Obama Deficit Plan Lighter on Taxes than Bipartisan Plans
President’s Proposal Generates Less Revenue than Those that Many Conservatives Support
SOURCE: AP/Alex Brandon
President Barack Obama’s deficit reduction plan, released last week, is variously described as “partisan,” “[giving] his liberal critics exactly what they wanted,” and “a direct appeal to his often-disgruntled base.”
It seems like the driving force behind these descriptions is the fact that the president’s plan calls for about $1.5 trillion in new revenue over the next 10 years. But the president’s plan actually contains significantly less revenue than every major bipartisan deficit reduction plan, including the Bowles-Simpson plan, the Gang of Six plan, and the Bipartisan Policy Center’s plan.
All three of those deficit plans share some common elements. They all received significant support either from current or former Republican members of Congress, and they all rely on more revenue than does the president’s plan.
The president’s revenue proposals do raise around $1.5 trillion over the next 10 years above what the tax system would generate if we extend most current tax policies—most significantly all of the Bush tax cuts. In terms of overall federal revenue as a share of gross domestic product—the standard measurement of the total federal tax burden—the president’s plan would bring revenue levels up to about 19.3 percent of GDP by 2021, compared to 18.4 percent of GDP if we maintain our current tax policies. That $1.5 trillion certainly sounds like a lot, and it would certainly make a substantial dent in our deficit. But it’s quite a bit less than other bipartisan proposals to cut the deficit.
The chairmen of the 2010 fiscal commission, Erskine Bowles and Alan Simpson, offered a plan that included about $2.3 trillion in new revenue, as compared to the same baseline. That plan garnered the votes of all three Republican senators on the commission, as well as the votes from the two nonelected Republicans on the commission. It would bring revenue up to more than 20 percent of GDP by 2021.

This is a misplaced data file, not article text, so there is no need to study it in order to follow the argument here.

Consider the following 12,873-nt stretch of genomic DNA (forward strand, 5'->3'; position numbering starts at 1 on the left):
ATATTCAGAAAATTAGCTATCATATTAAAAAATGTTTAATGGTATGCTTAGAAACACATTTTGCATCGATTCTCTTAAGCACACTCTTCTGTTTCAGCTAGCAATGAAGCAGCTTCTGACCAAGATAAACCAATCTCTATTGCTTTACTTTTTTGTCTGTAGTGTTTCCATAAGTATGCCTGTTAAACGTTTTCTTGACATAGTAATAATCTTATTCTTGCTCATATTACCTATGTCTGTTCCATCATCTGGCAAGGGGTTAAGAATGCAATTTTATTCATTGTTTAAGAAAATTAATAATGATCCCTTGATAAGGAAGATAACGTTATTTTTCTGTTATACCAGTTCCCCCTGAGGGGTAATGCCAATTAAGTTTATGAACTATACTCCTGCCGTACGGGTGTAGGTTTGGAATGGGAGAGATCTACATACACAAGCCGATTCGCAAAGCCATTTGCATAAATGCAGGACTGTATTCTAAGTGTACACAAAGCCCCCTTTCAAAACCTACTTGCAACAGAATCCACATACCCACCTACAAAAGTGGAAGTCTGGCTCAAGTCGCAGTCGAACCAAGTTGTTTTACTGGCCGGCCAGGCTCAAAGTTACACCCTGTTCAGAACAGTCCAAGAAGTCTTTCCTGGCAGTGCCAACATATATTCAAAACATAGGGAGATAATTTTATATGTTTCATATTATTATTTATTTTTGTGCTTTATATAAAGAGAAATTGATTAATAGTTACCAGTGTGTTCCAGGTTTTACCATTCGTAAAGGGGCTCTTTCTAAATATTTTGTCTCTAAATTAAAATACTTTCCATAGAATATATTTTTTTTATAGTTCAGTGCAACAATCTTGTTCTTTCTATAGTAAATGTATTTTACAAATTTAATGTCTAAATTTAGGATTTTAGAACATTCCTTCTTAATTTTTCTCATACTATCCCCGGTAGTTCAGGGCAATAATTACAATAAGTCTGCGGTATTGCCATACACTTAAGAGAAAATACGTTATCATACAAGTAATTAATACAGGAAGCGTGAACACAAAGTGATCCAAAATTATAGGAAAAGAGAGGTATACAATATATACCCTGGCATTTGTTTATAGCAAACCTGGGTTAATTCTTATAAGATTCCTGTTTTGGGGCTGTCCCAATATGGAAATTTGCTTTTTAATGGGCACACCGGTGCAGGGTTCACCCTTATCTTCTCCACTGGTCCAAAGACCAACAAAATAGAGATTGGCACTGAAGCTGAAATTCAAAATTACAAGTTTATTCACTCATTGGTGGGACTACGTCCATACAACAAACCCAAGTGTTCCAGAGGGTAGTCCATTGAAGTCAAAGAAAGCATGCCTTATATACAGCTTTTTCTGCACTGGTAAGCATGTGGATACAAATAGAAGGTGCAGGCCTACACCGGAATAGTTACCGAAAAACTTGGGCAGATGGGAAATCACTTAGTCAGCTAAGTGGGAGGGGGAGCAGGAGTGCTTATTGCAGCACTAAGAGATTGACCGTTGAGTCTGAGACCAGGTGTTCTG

The so-called Gang of Six, made up of three Democratic senators and three Republican senators, proposed their own plan in July, which was built on the foundation of the Bowles-Simpson proposal. It calls for about $2.1 trillion in new revenue, and it gets revenue up to 19.9 percent of GDP by 2021.
The budget plan that came out of the Bipartisan Policy Center’s Debt Reduction Task Force last year calls for $3.9 trillion in additional revenue over the next 10 years and a 2021 revenue level of 21.4 percent of GDP. That task force was co-chaired by Republican former senator Pete Domenici of New Mexico.
Each of these plans generates their new revenues in different ways. Bowles-Simpson and the Gang of Six offer a revenue target and a broad outline for tax reform. The BPC plan includes a new value-added tax. The president’s proposals are targeted mainly at tax expenditures that benefit the wealthy. But what they all share is the agreement that new revenue must be part of the budget solution. And far from “pandering” to his base, the president’s plan includes less revenue and lower tax overall levels than any of these other bipartisan options.
Now compare those plans to the budget plan passed by Republicans in the House of Representatives in May. That plan actually reduces revenue from current levels by about $500 billion over the next 10 years. If any plan is outside the mainstream, it’s that one.
One final point of comparison. In May, as part of the Peterson Foundation’s Fiscal Solutions Initiative, six different organizations from across the political spectrum offered budget plans to drastically reduce our debt and deficits over the long term. These groups included the Center for American Progress, as well as the right-wing Heritage Foundation and American Enterprise Institute. Five of the six plans relied on raising more revenue than we’d get under current tax policy. In 2021, the overall average revenue level proposed by the six plans was 20.8 percent of GDP, a full 1.5 percentage points higher than we’d have if President Obama’s proposals were enacted.
Michael Linden is the Director for Tax and Budget Policy at American Progress.
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